Fender Musicmaster melting tube tube sockets? - diyAudio
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Old 5th July 2012, 07:17 PM   #1
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Default Fender Musicmaster melting tube tube sockets?

So I got a new Fender Musicmaster Bass amp with 2 6AQ5's and a 12AX7 a week ago from a guitarist friend. He said, "Go fix it up. All I know is that when I turn it on it smokes." So after some inspection, the speaker had blown, the 1k resistor for the power tube grids had blown, and one of the power tube sockets had melted and burned around the pins for the plate. I replaced the rectifier diodes, the input jacks with better ones, and the r12 resistor with a 2 watt 1k one. The problem is, whenever I turn it on, it's still sparking at the sockets. I don't really know what to replace. The voltage from the diodes by themselves, without anything else connected, is about 330 volts, and there are no problems until I connect the 1k resistor and the output transformer's center tap back in place. What is going on with this thing? It's not a shorted rectifier, and I can't tell if it's a shorted power transformer or output transformer. I can provide a few pictures if you all need them but I added the schematic.
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Old 5th July 2012, 08:14 PM   #2
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You might need to replace the socket and tube if they now have carbon traces.
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Old 5th July 2012, 08:34 PM   #3
Enzo is offline Enzo  United States
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Exactly. Your tube socket has arced, and will continue to do so. If an arc forms, it carbonizes the socket, which makes it conductive. An arc is a plasma flow of current, and has very little resistance. Pin 3 is the high voltage on the tube, and pin 2, right next to it is the heater, which most likely has a connection to ground either through a center tap or a couple resistors. So any time you connect the center tap of the output transformer, B+ voltage will be on pin 3, which will arc to pin 2 and thus ground. The arc is a dead short to ground for pin 3 then.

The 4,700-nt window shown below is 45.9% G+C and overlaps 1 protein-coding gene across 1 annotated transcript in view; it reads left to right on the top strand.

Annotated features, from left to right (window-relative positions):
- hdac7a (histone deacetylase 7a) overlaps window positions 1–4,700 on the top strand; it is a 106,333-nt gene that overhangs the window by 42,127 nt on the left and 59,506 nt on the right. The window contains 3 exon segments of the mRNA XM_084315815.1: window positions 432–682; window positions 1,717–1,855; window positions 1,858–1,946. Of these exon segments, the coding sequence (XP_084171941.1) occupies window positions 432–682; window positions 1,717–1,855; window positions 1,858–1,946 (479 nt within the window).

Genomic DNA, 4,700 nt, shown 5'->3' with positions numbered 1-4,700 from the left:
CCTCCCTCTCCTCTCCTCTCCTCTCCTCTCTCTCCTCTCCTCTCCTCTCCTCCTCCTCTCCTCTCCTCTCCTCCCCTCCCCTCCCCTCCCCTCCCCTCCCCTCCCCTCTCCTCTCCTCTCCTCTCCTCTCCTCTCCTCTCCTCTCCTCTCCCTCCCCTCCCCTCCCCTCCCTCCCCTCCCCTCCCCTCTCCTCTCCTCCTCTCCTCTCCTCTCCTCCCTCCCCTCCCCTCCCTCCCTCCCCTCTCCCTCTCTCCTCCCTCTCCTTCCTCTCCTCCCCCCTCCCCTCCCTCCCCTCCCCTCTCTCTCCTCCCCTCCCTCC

Replace the socket.
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Old 5th July 2012, 09:06 PM   #4
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Enzo is correct except that for a 6AQ5, the plate is pin 5 and the heater is pin 4. Replace the sockets with ceramic ones.
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Old 6th July 2012, 01:44 AM   #5
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Thank you guys so much for the help. I'll get those sockets replaced as soon as I can! But how do sockets get into that condition to start arcing like that?
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Old 6th July 2012, 03:49 AM   #6
godfrey is offline godfrey  South Africa
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Someone spilled beer on it?
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Old 6th July 2012, 05:20 AM   #7
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If the speaker was blown, you'll need to check to output transformer
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Old 6th July 2012, 03:28 PM   #8
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A heavily overdriven amp creates voltage spikes at the speaker that can be in the hundreds of volts. On the other side of the output transformer the spikes are in the thousands of volts. These spikes will breakdown tube sockets and the insulation within the output transformer. A common cure is to put diodes from the plates of the output tubes to ground. Another is a conjunctive filter (RC snubber) between the output tube plates or a zobel across the speaker. A resistor of prehaps 200 ohms across the speaker also helps limit the spikes.